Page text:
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     libcurl-tutorial - libcurl programming tutorial


     This document attempts to describe  the  general  principles
     and  some basic approaches to consider when programming with
     libcurl. The text will focus mainly on the C  interface  but
     might  apply fairly well on other interfaces as well as they
     usually follow the C one pretty closely.

     This document will refer to 'the user' as the person writing
     the  source  code  that uses libcurl. That would probably be
     you or someone in your position.   What  will  be  generally
     referred  to  as  'the program' will be the collected source
     code that you write that is using libcurl for transfers. The
     program  is  outside  libcurl  and libcurl is outside of the

     To get  the  more  details  on  all  options  and  functions
     described  herein,  please  refer  to  their  respective man


     There are many different ways  to  build  C  programs.  This
     chapter will assume a unix-style build process. If you use a
     different build system, you can still read this to get  gen-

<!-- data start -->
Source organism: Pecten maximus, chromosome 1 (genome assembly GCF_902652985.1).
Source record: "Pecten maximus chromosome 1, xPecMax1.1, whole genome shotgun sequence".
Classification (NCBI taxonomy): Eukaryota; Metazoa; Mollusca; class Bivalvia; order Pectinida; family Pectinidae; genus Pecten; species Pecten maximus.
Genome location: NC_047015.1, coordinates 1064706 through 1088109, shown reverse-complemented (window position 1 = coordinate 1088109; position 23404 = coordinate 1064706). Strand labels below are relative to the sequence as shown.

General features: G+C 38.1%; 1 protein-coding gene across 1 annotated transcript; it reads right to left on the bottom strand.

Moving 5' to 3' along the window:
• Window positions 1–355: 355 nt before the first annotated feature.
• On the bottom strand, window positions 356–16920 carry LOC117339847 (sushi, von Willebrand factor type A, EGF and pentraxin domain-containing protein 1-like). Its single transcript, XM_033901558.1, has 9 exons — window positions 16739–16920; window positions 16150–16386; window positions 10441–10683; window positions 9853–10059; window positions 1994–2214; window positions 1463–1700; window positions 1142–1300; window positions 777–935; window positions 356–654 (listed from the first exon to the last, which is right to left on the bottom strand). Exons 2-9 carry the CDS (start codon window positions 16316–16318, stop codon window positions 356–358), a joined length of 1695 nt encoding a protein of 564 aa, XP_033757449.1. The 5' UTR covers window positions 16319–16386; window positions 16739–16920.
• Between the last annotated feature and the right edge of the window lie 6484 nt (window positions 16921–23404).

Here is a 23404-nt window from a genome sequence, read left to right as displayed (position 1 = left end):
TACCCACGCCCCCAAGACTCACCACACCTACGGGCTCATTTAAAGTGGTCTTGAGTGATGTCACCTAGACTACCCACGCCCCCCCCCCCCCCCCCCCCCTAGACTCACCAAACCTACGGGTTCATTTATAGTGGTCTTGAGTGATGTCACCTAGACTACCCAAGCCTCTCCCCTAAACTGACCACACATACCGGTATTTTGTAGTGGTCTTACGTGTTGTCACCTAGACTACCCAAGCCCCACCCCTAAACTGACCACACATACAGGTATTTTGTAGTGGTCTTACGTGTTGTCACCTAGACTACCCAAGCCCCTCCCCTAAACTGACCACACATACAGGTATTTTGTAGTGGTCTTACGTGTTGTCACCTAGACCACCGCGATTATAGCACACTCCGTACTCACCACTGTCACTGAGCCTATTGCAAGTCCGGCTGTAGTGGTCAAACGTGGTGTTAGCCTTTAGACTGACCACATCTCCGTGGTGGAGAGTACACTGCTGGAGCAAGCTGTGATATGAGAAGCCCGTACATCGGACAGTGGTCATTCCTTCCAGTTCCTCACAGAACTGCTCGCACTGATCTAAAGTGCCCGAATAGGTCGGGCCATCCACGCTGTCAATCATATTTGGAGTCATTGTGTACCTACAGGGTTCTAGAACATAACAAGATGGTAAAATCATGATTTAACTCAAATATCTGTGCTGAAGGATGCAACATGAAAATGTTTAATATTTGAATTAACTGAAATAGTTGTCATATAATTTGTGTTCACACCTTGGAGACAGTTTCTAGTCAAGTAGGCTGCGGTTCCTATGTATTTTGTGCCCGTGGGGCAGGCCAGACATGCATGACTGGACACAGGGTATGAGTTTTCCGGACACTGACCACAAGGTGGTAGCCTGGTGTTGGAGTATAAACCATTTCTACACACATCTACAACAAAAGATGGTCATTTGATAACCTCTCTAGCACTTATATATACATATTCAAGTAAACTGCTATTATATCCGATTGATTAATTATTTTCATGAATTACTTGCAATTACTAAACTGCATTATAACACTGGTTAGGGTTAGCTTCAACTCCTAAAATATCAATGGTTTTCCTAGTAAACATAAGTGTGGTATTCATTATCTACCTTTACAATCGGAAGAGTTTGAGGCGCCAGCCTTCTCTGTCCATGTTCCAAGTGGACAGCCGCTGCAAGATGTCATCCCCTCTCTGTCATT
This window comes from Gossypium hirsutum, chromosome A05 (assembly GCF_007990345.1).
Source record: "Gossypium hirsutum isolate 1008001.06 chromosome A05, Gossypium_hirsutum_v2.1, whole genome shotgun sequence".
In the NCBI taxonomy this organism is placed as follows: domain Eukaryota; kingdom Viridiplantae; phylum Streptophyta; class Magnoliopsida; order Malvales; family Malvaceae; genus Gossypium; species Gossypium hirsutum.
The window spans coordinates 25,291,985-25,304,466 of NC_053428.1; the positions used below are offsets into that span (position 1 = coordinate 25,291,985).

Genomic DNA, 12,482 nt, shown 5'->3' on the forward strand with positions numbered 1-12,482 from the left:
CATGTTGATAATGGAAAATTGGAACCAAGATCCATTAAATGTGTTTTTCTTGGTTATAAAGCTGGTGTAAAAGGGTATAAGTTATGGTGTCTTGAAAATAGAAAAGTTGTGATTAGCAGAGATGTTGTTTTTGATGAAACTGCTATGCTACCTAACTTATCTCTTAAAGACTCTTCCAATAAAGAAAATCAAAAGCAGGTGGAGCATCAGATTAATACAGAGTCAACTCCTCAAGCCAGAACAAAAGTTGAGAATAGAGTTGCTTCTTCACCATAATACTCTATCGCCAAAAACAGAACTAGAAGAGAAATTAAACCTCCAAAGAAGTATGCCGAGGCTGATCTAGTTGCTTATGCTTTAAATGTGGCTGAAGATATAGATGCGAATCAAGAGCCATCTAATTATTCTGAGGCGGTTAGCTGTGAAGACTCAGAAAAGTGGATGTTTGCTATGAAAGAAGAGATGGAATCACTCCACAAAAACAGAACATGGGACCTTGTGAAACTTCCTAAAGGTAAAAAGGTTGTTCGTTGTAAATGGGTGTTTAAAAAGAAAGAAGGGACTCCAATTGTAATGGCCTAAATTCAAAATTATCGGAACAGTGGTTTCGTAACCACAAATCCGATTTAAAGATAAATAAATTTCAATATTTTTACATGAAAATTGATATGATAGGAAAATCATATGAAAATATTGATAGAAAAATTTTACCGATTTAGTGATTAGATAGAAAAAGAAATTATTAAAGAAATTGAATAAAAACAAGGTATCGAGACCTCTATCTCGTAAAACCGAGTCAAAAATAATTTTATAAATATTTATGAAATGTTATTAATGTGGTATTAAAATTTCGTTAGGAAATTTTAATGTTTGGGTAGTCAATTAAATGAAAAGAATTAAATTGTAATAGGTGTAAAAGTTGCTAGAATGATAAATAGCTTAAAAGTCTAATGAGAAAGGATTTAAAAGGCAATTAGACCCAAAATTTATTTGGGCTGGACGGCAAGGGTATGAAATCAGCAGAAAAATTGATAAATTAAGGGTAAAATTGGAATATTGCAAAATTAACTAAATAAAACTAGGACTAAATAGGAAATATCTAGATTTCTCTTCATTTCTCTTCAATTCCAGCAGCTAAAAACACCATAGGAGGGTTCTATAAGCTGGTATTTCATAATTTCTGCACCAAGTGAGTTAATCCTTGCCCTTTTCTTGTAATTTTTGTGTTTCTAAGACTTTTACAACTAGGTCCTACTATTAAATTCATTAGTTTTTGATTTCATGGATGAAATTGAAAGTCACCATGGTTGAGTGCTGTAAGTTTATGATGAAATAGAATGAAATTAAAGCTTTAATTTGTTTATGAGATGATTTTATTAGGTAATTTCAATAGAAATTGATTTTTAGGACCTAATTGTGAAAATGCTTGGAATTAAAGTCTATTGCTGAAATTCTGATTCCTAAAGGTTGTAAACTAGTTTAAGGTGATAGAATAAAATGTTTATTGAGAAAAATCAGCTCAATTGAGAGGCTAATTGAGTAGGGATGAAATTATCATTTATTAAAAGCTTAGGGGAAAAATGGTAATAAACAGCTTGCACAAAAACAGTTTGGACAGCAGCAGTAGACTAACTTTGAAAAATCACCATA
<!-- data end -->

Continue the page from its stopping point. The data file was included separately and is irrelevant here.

eral information that may apply to your environment as well.

     Compiling the Program
          Your compiler needs to know where the  libcurl  headers
          are  located.  Therefore  you  must set your compiler's
          include path  to  point  to  the  directory  where  you
          installed  them.  The 'curl-config'[3] tool can be used
          to get this information:

          $ curl-config --cflags

     Linking the Program with libcurl
          When having compiled the program, you need to link your
          object files to create a single executable. For that to
          succeed, you need to link  with  libcurl  and  possibly
          also  with  other libraries that libcurl itself depends
          on. Like the OpenSSL libraries, but even some  standard
          OS libraries may be needed on the command line. To fig-
          ure out which flags  to  use,  once  again  the  'curl-
          config' tool comes to the rescue:

          $ curl-config --libs

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     SSL or Not
          libcurl can be built and customized in many  ways.  One
          of  the things that varies from different libraries and
          builds is the support  for  SSL-based  transfers,  like
          HTTPS  and  FTPS.  If  OpenSSL was detected properly at
          build-time, libcurl will be built with SSL support.  To
          figure  out if an installed libcurl has been built with
          SSL support enabled, use 'curl-config' like this:

          $ curl-config --feature

          And if SSL is supported,  the  keyword  'SSL'  will  be
          written  to  stdout, possibly together with a few other
          features that can be on and off on different libcurls.